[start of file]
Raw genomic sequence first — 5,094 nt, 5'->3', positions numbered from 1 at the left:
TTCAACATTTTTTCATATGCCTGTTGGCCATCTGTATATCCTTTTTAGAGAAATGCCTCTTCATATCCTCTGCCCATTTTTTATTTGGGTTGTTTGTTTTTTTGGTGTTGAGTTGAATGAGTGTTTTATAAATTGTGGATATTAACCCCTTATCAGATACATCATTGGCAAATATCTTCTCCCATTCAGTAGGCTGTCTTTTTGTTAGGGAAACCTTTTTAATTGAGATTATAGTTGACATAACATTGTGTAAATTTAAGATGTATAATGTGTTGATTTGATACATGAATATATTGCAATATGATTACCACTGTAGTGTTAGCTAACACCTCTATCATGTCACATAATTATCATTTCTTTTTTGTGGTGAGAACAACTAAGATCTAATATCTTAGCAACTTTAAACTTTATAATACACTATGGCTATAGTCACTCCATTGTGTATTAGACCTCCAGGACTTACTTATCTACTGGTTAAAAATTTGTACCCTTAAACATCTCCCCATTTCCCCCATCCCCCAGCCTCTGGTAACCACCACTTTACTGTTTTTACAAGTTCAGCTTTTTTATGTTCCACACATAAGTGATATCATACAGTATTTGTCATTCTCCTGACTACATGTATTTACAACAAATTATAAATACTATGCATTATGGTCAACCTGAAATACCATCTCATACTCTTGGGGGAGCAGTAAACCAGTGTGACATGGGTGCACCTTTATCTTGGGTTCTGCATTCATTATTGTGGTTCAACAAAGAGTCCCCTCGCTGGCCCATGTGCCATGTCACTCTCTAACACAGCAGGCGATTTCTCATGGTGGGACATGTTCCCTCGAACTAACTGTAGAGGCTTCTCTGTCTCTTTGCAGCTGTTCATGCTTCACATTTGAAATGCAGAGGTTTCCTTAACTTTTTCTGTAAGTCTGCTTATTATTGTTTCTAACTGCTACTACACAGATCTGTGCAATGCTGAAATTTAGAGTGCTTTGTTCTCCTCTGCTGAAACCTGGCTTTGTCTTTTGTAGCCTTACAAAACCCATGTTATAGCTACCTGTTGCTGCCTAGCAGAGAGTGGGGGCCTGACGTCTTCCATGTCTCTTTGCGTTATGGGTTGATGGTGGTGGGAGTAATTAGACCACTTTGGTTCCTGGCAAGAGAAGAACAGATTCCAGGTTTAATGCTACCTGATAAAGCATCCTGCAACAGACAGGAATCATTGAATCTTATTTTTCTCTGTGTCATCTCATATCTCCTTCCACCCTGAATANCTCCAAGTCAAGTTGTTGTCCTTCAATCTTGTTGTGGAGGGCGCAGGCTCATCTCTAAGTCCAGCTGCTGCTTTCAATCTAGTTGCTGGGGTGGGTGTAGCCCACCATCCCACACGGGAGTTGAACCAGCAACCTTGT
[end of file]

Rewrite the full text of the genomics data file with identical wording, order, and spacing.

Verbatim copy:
Raw genomic sequence first — 5,094 nt, 5'->3', positions numbered from 1 at the left:
TTCAACATTTTTTCATATGCCTGTTGGCCATCTGTATATCCTTTTTAGAGAAATGCCTCTTCATATCCTCTGCCCATTTTTTATTTGGGTTGTTTGTTTTTTTGGTGTTGAGTTGAATGAGTGTTTTATAAATTGTGGATATTAACCCCTTATCAGATACATCATTGGCAAATATCTTCTCCCATTCAGTAGGCTGTCTTTTTGTTAGGGAAACCTTTTTAATTGAGATTATAGTTGACATAACATTGTGTAAATTTAAGATGTATAATGTGTTGATTTGATACATGAATATATTGCAATATGATTACCACTGTAGTGTTAGCTAACACCTCTATCATGTCACATAATTATCATTTCTTTTTTGTGGTGAGAACAACTAAGATCTAATATCTTAGCAACTTTAAACTTTATAATACACTATGGCTATAGTCACTCCATTGTGTATTAGACCTCCAGGACTTACTTATCTACTGGTTAAAAATTTGTACCCTTAAACATCTCCCCATTTCCCCCATCCCCCAGCCTCTGGTAACCACCACTTTACTGTTTTTACAAGTTCAGCTTTTTTATGTTCCACACATAAGTGATATCATACAGTATTTGTCATTCTCCTGACTACATGTATTTACAACAAATTATAAATACTATGCATTATGGTCAACCTGAAATACCATCTCATACTCTTGGGGGAGCAGTAAACCAGTGTGACATGGGTGCACCTTTATCTTGGGTTCTGCATTCATTATTGTGGTTCAACAAAGAGTCCCCTCGCTGGCCCATGTGCCATGTCACTCTCTAACACAGCAGGCGATTTCTCATGGTGGGACATGTTCCCTCGAACTAACTGTAGAGGCTTCTCTGTCTCTTTGCAGCTGTTCATGCTTCACATTTGAAATGCAGAGGTTTCCTTAACTTTTTCTGTAAGTCTGCTTATTATTGTTTCTAACTGCTACTACACAGATCTGTGCAATGCTGAAATTTAGAGTGCTTTGTTCTCCTCTGCTGAAACCTGGCTTTGTCTTTTGTAGCCTTACAAAACCCATGTTATAGCTACCTGTTGCTGCCTAGCAGAGAGTGGGGGCCTGACGTCTTCCATGTCTCTTTGCGTTATGGGTTGATGGTGGTGGGAGTAATTAGACCACTTTGGTTCCTGGCAAGAGAAGAACAGATTCCAGGTTTAATGCTACCTGATAAAGCATCCTGCAACAGACAGGAATCATTGAATCTTATTTTTCTCTGTGTCATCTCATATCTCCTTCCACCCTGAATANCTCCAAGTCAAGTTGTTGTCCTTCAATCTTGTTGTGGAGGGCGCAGGCTCATCTCTAAGTCCAGCTGCTGCTTTCAATCTAGTTGCTGGGGTGGGTGTAGCCCACCATCCCACACGGGAGTTGAACCAGCAACCTTGT